BLM Dispersed Camping: Camping For Free in the US

(Last Updated On: August 19, 2021)

Getting outdoors, or rather getting out of our homes, has been on our minds a lot the past year. Camping is a great way to get outdoors, get out of your house, and have a backyard adventure. We want to help you explore the outdoors without breaking the bank.

To do that, let us introduce BLM dispersed camping. 

What is BLM?

BLM stands for the Bureau of Land Management. It is a Department of the Interior division that is responsible for overseeing more than 245 million acres of undeveloped public lands, including mountains, forests, rangelands, arctic tundra, and deserts.

You can find BLM land across the country but in a much higher concentration out west starting at the Rocky Mountains. The land managed by BLM is maintained using taxpayer money, making it available for public use, typically free of charge. 

All references to public lands in this post refer to BLM land.

Example of amenities available at a BLM designated campsite.

Developed Campgrounds vs Dispersed Camping

There are two types of camping available on BLM public lands.

Developed Campgrounds: These are maintained and often have amenities such as fire pits, picnic tables, and sometimes bathrooms. However, with amenities comes a price tag, which varies in cost depending on the site.

Dispersed Camping: This is something many are unfamiliar with. Dispersed camping is when you are camping on public land but not at a designated campsite. Other names for dispersed camping include boondocking, dry camping, or off-grid camping. 

Aside from the developed campgrounds, most public lands are open for dispersed camping unless otherwise noted. Unlike developed campgrounds, dispersed camping is entirely free. Keep an eye out for signage saying that you may not use the land for camping.

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Typical no camping sign to look out for on public lands. © Jadon Kelly | Unsplash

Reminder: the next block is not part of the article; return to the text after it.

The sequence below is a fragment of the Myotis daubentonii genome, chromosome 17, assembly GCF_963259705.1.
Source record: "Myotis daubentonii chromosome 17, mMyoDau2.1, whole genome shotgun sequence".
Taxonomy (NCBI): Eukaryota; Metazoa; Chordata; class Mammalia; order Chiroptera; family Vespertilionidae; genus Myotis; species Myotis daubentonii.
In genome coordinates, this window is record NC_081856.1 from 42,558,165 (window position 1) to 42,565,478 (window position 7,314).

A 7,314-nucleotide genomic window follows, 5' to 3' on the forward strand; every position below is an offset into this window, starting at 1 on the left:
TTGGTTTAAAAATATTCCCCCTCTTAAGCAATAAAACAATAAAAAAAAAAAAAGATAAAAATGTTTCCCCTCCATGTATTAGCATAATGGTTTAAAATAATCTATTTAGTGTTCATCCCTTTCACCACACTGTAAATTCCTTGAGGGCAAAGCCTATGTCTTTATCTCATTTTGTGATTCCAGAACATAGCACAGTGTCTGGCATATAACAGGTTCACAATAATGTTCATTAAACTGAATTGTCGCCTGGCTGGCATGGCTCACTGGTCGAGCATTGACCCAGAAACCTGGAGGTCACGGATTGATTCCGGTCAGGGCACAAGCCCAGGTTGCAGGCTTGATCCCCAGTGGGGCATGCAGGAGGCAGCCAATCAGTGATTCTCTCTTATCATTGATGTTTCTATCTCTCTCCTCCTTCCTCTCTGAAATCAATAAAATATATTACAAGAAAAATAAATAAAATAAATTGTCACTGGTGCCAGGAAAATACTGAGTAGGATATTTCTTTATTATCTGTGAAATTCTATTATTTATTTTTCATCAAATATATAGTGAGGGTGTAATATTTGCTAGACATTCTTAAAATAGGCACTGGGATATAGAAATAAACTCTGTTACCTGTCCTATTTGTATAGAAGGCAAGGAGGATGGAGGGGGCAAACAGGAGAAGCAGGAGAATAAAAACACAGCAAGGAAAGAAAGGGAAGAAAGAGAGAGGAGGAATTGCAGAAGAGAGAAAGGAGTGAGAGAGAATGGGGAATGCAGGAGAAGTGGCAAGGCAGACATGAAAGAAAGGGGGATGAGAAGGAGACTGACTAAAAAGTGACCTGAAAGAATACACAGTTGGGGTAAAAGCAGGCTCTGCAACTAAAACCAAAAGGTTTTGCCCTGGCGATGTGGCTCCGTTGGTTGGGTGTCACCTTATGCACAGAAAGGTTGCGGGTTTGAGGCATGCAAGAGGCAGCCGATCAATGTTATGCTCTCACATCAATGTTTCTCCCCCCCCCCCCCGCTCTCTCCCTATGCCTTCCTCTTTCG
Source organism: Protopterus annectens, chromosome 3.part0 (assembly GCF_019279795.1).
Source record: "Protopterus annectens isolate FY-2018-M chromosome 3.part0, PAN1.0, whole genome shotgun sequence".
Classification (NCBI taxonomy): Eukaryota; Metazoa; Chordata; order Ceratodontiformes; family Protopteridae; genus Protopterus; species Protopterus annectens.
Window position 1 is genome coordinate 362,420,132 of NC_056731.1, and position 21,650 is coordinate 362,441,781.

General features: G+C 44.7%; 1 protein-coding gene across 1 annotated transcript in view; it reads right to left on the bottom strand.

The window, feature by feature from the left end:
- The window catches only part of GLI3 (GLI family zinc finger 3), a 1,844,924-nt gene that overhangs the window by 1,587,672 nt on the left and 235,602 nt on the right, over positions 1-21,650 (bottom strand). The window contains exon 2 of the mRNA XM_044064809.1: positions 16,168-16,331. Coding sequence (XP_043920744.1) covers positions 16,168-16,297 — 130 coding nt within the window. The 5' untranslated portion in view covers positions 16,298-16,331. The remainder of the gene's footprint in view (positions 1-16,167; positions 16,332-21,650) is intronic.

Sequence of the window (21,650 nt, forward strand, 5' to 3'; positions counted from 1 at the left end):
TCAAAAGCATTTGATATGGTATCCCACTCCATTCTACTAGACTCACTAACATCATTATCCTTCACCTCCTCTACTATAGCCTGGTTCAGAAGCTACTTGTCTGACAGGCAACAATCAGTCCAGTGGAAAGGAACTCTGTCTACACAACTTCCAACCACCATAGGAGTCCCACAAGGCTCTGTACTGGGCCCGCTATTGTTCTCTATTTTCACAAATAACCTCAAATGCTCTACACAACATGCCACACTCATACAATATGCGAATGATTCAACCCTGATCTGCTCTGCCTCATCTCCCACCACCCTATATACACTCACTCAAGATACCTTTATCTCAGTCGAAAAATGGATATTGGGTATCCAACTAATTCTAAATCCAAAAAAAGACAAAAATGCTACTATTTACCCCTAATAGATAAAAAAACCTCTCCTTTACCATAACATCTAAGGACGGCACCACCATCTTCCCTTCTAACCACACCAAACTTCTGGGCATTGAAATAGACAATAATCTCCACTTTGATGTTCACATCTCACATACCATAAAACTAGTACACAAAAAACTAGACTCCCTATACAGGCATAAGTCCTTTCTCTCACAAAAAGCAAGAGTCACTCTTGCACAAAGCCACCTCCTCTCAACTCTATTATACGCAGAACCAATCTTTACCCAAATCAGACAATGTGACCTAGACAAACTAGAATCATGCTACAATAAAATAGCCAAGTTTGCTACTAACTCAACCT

What to Expect with BLM Dispersed Camping

So, what can you expect with dispersed camping?

Go in expecting none of the amenities that are typically available at campgrounds. There will be no bathrooms, trash disposal, tables, potable water, etc. You will also need to pack out any trash and waste you create following the Leave No Trace Seven Principles. This includes properly disposing of human waste as well.

If you don’t know the Leave No Trace Seven Principles, I suggest reading up on them even if you aren’t dispersed camping. Anyone recreating outdoors should have some familiarity with the principles, so we can keep our parks and public lands happy and healthy.

Lastly, expect undeveloped roads. Roads can be rough and are often infrequently trafficked, and some may even require a 4-wheel drive. Please do your research beforehand to ensure your car can make it.

Alabama Hills, CA, is owned by the BLM and offers lots of dispersed camping.

Rules and Etiquette of BLM Dispersed Camping

When camping on federally protected lands, it is vital to follow these rules and etiquette to preserve the ecosystem best and continue accessing the land for recreation.